Startling Findings

Projected change in forest growth rates for second half of this centuryProjected change in forest growth rates for second half of this century. With the exception of coastal areas, growth rates are projected to go down throughout the North American continent.Image credit: Noah CharneyThe study calls into question previous conclusions about how forests will respond to warmer average temperatures, increased greenhouse gas emissions and shifting rainfall patterns.

The team was startled to find no evidence for a greenhouse-gas absorbing process called the boreal greening effect in their simulations. Boreal greening refers to the assumption that trees in high latitudes, where colder temperatures limit growth, should benefit from warmer temperatures and higher concentrations of carbon dioxide in the atmosphere and, as a result, "green" under the effects of climate change. In turn, these thriving boreal forests should be able to scrub more carbon dioxide from the atmosphere, so goes the idea, dampening climate change.

"Until now, there wasn't a good way to take into account how trees respond to climate change under novel climate conditions," added senior author Margaret Evans, an assistant research professor in the UA's Laboratory of Tree-Ring Research and the Department of Ecology and Evolutionary Biology. "Our study provides that perspective. We see that as trees are pushed under the effect of climate change, their response changes."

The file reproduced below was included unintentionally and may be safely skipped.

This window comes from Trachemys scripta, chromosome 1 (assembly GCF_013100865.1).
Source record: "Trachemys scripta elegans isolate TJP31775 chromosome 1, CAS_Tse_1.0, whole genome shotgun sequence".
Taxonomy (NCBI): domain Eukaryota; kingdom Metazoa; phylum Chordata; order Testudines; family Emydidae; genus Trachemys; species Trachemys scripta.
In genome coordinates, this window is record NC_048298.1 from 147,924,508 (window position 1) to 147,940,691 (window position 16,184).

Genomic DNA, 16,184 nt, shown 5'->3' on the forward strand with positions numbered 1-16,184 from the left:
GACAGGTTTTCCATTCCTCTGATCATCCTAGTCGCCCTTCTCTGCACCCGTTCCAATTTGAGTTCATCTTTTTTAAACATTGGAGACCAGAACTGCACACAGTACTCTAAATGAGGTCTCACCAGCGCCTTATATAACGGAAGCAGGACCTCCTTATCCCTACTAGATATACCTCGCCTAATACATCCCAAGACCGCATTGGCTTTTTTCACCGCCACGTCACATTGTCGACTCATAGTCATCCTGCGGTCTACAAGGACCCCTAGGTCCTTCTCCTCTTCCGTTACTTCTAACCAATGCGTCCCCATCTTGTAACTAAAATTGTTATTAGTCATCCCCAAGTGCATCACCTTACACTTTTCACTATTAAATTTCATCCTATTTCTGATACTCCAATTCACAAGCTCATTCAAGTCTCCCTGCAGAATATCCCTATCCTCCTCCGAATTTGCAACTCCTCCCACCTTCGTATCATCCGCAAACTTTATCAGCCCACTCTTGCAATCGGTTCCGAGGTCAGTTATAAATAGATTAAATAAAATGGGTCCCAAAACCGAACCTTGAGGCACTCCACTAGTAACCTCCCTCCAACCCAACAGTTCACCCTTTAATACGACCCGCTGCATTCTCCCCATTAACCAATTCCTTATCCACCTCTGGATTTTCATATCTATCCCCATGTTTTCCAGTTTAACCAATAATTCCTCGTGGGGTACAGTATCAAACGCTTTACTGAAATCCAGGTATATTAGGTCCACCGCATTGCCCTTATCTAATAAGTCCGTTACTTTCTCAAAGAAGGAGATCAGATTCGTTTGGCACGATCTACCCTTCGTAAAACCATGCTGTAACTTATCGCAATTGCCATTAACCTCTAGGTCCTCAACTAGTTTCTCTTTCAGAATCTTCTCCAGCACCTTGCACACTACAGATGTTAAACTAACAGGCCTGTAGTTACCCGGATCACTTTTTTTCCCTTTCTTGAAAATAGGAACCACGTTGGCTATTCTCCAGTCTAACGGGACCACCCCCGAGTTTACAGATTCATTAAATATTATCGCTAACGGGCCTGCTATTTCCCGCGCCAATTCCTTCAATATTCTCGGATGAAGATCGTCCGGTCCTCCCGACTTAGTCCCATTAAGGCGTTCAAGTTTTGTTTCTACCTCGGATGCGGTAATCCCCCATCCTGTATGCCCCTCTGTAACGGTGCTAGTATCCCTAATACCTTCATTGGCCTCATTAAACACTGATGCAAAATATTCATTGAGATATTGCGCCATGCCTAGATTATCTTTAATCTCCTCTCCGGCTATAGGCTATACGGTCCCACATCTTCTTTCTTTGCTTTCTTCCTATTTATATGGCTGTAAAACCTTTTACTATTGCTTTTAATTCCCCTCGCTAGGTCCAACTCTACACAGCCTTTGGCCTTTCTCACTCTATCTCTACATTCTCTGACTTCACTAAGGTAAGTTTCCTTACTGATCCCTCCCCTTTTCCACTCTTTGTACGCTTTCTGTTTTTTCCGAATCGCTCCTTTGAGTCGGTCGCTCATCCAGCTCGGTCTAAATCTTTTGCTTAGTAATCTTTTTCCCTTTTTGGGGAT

"Many previous climate modeling studies counted on the boreal forests to save us from the climatic disaster by offsetting our emissions, but we don't see any greening in our results," said Valerie Trouet, an associate professor in the LTRR. "Instead, we see browning. The positive influence that warmer temperatures are believed to have on boreal forests, we don't see that at all."

The most dramatic changes in projected forest growth rates were found in the interior West of the North American continent, with up to 75 percent slower growth projected for trees in the southwestern U.S., along the Rockies, through interior Canada and Alaska. Increases in growth were seen only along certain coastal areas, mostly in the Pacific Northwest, Northeastern Quebec and the Maritime Provinces, and the Florida panhandle.

Related Article: Warning from the Past: Future Global Warming Could Be Even Warmer

Some of the predictions arising from the simulations are already happening, the team found.

"In Alaska, for example, where trees have been projected to respond positively to warming temperatures under the boreal greening effect, we see that trees are now responding negatively instead," Evans said. "Trees in very high latitudes are limited by cold temperatures, so yes, in warmer years they grow more, but there is a tipping point, and once they go past that, a warmer climate becomes a bad thing instead of a good thing."